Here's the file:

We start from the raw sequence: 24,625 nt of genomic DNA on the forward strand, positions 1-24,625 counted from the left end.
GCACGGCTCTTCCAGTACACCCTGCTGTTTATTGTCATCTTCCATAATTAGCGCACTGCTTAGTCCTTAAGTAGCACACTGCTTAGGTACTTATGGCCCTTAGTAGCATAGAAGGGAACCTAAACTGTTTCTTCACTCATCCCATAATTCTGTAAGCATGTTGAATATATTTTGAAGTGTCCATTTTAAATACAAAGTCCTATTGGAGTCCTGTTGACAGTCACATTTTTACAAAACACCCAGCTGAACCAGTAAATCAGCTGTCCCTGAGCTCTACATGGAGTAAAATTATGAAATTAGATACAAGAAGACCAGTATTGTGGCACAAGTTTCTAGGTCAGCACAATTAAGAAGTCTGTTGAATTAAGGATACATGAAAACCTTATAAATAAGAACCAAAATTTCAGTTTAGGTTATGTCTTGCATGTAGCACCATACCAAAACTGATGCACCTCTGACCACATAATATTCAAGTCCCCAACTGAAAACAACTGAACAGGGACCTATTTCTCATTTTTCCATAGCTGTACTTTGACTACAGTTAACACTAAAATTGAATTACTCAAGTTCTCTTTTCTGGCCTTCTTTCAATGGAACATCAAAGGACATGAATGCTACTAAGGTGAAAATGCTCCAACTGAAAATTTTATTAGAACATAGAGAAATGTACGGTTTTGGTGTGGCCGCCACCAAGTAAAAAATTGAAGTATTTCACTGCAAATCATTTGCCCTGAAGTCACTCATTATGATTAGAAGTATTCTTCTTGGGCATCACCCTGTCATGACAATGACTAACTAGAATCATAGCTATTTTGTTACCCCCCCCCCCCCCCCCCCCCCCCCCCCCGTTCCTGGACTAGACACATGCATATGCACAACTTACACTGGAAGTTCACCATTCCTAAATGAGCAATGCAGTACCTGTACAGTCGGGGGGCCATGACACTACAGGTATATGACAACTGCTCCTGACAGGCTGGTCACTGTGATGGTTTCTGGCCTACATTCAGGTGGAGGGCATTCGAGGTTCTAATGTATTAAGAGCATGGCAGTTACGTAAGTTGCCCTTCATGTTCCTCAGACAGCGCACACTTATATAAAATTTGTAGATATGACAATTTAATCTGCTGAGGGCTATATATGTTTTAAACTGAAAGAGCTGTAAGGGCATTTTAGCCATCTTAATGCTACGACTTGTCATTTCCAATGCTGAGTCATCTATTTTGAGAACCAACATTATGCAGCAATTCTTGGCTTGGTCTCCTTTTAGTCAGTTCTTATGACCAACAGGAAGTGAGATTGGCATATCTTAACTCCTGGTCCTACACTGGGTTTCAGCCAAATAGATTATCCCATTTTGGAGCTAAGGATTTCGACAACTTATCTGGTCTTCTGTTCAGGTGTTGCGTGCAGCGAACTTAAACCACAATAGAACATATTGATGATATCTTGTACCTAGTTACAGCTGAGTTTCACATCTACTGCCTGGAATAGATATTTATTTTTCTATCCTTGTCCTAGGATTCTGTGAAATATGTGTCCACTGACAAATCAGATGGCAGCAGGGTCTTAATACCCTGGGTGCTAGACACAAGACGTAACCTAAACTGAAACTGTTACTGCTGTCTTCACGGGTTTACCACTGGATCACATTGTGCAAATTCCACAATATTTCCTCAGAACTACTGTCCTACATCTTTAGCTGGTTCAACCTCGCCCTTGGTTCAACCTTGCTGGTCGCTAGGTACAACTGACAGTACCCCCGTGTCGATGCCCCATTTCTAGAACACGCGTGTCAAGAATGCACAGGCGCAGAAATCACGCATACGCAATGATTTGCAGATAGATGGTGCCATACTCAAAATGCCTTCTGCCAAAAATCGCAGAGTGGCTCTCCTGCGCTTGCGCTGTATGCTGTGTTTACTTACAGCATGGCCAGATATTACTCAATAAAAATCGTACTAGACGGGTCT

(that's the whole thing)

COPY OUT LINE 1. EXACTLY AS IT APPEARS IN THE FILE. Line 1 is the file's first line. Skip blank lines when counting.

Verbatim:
We start from the raw sequence: 24,625 nt of genomic DNA on the forward strand, positions 1-24,625 counted from the left end.